To the Automobile Club of South Africa


Delivered at the third annual banquet of the Automobile Club of South Africa, Mount Nelson Hotel, Cape Town. Kipling’s implicit claim in this speech to have been among the pioneers of automobile travel was well founded. He leased his first car in 1899, and by 1905 had owned a Locomobile and two Lanchesters, besides having made trial of some seven others, including a Millies coupe and four American cars.
The speech was in reply to the toast of “The Automobile Club of Great Britain and Motoring in General.”



MR. RUDYARD KIPLING, who was received with cheers, said that when he listened to the calm and confident optimism of their speeches that night his heart had been heavy within him. The worst of it was that their optimism was entirely justified. The world had at last realized the gospel that they had preached in the highways for the last ten years—namely, that transportation was civilization—(hear, hear)—and was hastening to put their doctrine into effect. At the present moment the inhabitants of that most conservative stronghold, the Strand—he did not mean Somerset Strand (laughter)—but the Strand where Somerset House was—were considering just how quickly they could drop and abandon their hired hairy enemy, the horse, and climb into a motor-omnibus or cab. London cabmen were now taking lessons in driving motors, but he hoped that he would not be one of their first passengers. (Laughter.) The Department of Agriculture at Home had been approached to allow the manufacture of a peculiarly atrocious form of potato spirit, which would supplant their precious and well-beloved petrol. (Laughter.) Through the length and breadth of England arrangements were being made for the delivery of provisions by motor-cars, motor- busses, and motor-lorries, and even here he understood recently the driver of a motor-car had run into a local market cart with most striking results.(Laughter.)

Yes, gentlemen, the world was with them—almost too much with them. It seemed only yesterday that they were semi-officially described as children of Belial, urging Juggernaut cars over the prostrate forms of a paralysed population. To-day they were no longer a stench in the nostrils of their fellow men; to-day they moved in the odour of sanctity. A generation as quick to praise as it was to blame ascribed to them all the merits of patent medicine or patent pavements, for they had passed beyond the stage of experiment and were accepted without debate. Their very cars, thanks to the extended mechanical knowledge on the part of maker and purchaser—he spoke with a sad heart—(Laughter.)—were scarcely more difficult to manipulate than a case of razors. When they went out they proceeded; when they came back they returned. They could go out 6 days a week and he was credibly informed that there were people who did it on Sundays. The legend of the broken-down car being taken home by the broken-down horse would very rapidly take its place with the legend of the mother-in-law and the legend of the lodging-house cat.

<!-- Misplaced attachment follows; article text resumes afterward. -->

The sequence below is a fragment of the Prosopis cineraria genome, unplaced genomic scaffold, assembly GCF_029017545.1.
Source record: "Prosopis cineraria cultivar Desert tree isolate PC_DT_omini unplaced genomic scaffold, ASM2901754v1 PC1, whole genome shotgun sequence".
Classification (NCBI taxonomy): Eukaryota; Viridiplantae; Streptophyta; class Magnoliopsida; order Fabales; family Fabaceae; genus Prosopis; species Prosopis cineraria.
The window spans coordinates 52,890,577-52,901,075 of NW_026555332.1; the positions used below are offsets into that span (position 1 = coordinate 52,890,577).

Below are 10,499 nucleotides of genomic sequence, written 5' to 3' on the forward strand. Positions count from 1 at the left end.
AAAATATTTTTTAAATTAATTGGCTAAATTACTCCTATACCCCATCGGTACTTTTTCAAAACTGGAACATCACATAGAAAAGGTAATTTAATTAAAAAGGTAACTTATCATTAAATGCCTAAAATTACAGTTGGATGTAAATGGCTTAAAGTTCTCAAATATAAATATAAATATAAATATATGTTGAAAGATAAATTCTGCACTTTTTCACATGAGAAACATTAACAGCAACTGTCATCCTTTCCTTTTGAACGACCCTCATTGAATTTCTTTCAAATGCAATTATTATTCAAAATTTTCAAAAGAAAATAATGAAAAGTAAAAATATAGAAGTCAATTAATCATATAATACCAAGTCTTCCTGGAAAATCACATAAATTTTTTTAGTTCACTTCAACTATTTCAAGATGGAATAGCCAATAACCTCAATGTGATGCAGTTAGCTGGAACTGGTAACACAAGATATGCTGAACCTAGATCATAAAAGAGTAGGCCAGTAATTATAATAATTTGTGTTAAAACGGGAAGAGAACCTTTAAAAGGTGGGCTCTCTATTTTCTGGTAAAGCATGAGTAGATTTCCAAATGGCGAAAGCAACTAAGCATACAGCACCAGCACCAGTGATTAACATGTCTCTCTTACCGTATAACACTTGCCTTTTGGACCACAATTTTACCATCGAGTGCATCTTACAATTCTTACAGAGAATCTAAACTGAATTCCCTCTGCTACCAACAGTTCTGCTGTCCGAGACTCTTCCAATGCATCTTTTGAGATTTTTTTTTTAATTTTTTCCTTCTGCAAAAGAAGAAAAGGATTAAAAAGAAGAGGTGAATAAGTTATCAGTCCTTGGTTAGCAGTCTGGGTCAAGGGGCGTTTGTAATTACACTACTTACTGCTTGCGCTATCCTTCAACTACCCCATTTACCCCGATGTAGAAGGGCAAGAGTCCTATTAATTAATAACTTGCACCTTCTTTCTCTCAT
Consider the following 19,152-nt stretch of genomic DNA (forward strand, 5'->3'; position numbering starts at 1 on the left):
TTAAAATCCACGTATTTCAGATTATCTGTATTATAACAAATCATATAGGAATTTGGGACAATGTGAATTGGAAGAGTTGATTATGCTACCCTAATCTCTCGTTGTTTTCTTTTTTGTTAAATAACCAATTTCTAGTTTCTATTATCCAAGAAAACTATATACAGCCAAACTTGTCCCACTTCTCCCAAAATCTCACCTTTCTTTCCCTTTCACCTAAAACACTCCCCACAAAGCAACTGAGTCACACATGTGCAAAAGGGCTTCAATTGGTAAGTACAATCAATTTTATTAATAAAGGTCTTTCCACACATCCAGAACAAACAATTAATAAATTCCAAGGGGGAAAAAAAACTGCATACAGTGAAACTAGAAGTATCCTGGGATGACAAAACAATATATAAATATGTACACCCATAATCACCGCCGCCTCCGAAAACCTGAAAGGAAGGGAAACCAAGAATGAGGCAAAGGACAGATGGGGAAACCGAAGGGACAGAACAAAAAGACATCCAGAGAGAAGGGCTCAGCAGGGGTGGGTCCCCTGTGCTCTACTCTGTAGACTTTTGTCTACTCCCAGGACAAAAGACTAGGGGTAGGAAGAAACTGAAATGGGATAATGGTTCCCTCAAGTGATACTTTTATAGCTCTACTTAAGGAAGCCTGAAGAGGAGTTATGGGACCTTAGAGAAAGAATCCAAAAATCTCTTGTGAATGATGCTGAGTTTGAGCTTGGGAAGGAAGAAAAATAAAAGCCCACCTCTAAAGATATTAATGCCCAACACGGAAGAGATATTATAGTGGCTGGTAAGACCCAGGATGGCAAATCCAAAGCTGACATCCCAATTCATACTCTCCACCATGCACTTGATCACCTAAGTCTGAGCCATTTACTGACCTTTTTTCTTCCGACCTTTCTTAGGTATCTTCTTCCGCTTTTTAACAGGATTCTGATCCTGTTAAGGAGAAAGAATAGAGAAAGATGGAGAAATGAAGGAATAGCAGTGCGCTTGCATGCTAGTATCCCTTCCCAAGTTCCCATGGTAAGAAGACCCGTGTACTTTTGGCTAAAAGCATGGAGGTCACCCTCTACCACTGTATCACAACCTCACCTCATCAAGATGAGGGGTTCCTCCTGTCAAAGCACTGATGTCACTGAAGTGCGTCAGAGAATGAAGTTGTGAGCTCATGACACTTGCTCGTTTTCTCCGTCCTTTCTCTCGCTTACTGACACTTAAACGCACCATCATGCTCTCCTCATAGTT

Let them be warned in time. They were being borne on the greasy flood of success towards unromantic and certain goals; they enjoyed a good reputation. In a very little time they would be discarded and laid aside as a civilising agent, a moral force, one of the dynamic factors of the great march of progress. All men would speak well of them, and the waters of success would close over their heads, and with them the darker waters of respectability, until the airship came into existence, and they would find their president leading the aeroplane club of Cape Town in circles, like a lot of blessed doves, around the roof of the Standard Bank of South Africa. He wished he could adopt a tone that was more optimistic, but, frankly, he could see no break in the gloom of unqualified and reiterated success that threatened to envelop them. (Laughter.) They might urge that, although they had the finest climate and views in the world, yet they had not many miles of roads whereon to run their cars in the sub-continent, but that was a detail. When one looked back over the vista of the last ten years, one realised that the pillars of the temple of felicity were before them—they would be respectable and he could only mourn.
In conclusion, Mr. Kipling related an anecdote regarding a certain Mr. Pratt, formerly a cowboy and latterly an embalmer of Booysen city. Talking to a friend one day, Mr. Pratt said, “Understand, I am not saying a word against embalming; it is w’holesome, necessary, and civilising, and everyone has got to come to it sooner or later. But seeing that we are friends, don’t you think life was a heap more interesting when we were all horse-thieves together.” (Laughter and applause.)
—Cape Times Weekly Edition, 5 April 1905.